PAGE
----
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Emily Sonestedt

Emily Sonestedt

Associate senior lecturer

Emily Sonestedt

A longitudinal evaluation of alcohol intake throughout adulthood and colorectal cancer risk


  • Ana Lucia Mayén
  • Vivian Viallon
  • Edoardo Botteri
  • Cecile Proust-Lima
  • Vincenzo Bagnardi
  • Veronica Batista
  • Amanda J. Cross
  • Nasser Laouali
  • Conor J. MacDonald
  • Gianluca Severi
  • Verena Katzke
  • Manuela M. Bergmann
  • Mattias B. Schulze
  • Anne Tjønneland
  • Anne Kirstine Eriksen
  • Christina C. Dahm
  • Christian S. Antoniussen
  • Paula Jakszyn
  • Maria Jose Sánchez
  • Pilar Amiano
  • Sandra M. Colorado-Yohar
  • Eva Ardanaz
  • Ruth Travis
  • Domenico Palli
  • Sieri Sabina
  • Rosario Tumino
  • Fulvio Ricceri
  • Salvatore Panico
  • Bas Bueno-de-Mesquita
  • Jeroen W.G. Derksen
  • Emily Sonestedt
  • Anna Winkvist
  • Sophia Harlid
  • Tonje Braaten
  • Inger Torhild Gram
  • Marko Lukic
  • Mazda Jenab
  • Elio Riboli
  • Heinz Freisling
  • Elisabete Weiderpass
  • Marc J. Gunter
  • Pietro Ferrari

Summary, in English

Background: Alcohol intake is an established risk factor for colorectal cancer (CRC); however, there is limited knowledge on whether changing alcohol drinking habits during adulthood modifies CRC risk. Objective: Leveraging longitudinal exposure assessments on alcohol intake at different ages, we examined the relationship between change in alcohol intake and subsequent CRC risk. Methods: Within the European Prospective Investigation into Cancer and Nutrition, changes in alcohol intake comparing follow-up with baseline assessments were investigated in relation to CRC risk. The analysis included 191,180, participants and 1530 incident CRC cases, with exclusion of the first three years of follow-up to minimize reverse causation. Trajectory profiles of alcohol intake, assessed at ages 20, 30, 40, 50 years, at baseline and during follow-up, were estimated using latent class mixed models and related to CRC risk, including 407,605 participants and 5,008 incident CRC cases. Results: Mean age at baseline was 50.2 years and the follow-up assessment occurred on average 7.1 years later. Compared to stable intake, a 12 g/day increase in alcohol intake during follow-up was positively associated with CRC risk (HR = 1.15, 95%CI 1.04, 1.25), while a 12 g/day reduction was inversely associated with CRC risk (HR = 0.86, 95%CI 0.78, 0.95). Trajectory analysis showed that compared to low alcohol intake, men who increased their alcohol intake from early- to mid- and late-adulthood by up to 30 g/day on average had significantly increased CRC risk (HR = 1.24; 95%CI 1.08, 1.42), while no associations were observed in women. Results were consistent by anatomical subsite. Conclusions: Increasing alcohol intake during mid-to-late adulthood raised CRC risk, while reduction lowered risk.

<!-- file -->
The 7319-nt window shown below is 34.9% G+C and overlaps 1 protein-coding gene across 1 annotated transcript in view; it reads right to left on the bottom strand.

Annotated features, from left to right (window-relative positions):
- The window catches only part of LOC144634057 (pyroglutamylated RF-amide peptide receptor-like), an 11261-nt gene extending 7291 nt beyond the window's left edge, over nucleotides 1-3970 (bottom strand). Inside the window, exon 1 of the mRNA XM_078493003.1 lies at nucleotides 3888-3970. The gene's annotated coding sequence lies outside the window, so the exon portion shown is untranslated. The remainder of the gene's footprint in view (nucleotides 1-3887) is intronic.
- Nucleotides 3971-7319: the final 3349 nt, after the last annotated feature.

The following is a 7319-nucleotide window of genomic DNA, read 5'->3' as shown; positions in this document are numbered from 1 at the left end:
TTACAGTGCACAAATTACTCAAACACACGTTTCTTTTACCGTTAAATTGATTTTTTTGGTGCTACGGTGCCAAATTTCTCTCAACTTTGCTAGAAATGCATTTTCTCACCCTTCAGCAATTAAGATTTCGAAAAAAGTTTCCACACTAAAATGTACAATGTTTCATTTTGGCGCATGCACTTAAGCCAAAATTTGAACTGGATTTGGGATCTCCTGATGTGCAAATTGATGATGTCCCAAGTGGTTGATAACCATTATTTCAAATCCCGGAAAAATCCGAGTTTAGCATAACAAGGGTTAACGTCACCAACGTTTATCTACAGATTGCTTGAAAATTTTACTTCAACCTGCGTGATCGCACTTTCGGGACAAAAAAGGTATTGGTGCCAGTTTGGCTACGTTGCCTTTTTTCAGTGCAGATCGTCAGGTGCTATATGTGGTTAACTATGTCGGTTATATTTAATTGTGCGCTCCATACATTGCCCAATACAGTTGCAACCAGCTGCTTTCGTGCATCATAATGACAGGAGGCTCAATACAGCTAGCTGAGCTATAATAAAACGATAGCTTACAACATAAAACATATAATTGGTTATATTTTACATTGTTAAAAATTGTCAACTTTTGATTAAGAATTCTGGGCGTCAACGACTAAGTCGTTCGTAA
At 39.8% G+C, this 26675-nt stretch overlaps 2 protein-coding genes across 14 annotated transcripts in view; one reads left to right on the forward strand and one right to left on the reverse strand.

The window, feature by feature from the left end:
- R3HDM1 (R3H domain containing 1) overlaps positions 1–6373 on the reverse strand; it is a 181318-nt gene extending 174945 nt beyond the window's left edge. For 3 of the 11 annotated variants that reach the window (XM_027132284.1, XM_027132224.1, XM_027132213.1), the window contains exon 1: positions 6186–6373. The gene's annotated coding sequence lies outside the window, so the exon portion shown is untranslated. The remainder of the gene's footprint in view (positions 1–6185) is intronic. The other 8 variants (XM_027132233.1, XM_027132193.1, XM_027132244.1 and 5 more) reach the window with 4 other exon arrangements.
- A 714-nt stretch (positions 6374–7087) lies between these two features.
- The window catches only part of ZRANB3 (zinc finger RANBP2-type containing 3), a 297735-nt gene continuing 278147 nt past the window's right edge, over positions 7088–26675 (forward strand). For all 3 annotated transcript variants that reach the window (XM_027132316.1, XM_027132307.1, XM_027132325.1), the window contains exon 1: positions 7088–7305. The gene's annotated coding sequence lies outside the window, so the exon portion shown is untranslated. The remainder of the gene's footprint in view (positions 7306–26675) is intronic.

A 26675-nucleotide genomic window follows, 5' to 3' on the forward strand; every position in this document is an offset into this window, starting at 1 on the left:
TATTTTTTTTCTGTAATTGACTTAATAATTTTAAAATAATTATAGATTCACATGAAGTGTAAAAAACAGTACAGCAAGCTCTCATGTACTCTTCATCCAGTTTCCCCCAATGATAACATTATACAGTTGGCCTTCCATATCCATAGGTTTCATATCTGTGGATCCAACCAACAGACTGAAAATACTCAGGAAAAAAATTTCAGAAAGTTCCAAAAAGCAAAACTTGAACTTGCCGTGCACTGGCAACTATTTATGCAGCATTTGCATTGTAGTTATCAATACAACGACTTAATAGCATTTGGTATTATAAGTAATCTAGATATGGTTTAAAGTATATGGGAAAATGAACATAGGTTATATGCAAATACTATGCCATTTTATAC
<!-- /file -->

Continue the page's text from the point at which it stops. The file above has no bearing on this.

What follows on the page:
• Nutrition Epidemiology
  • EpiHealth: Epidemiology for Health
  • EXODIAB: Excellence of Diabetes Research in Sweden

Publishing year







European Journal of Epidemiology





Document type

Journal article




  • Cancer and Oncology
  • Nutrition and Dietetics


  • Alcohol change
  • Alcohol intake
  • Colorectal cancer
  • Latent class mixed models
  • Longitudinal exposure
  • Trajectory profile analysis



Research group

  • Nutrition Epidemiology


  • ISSN: 0393-2990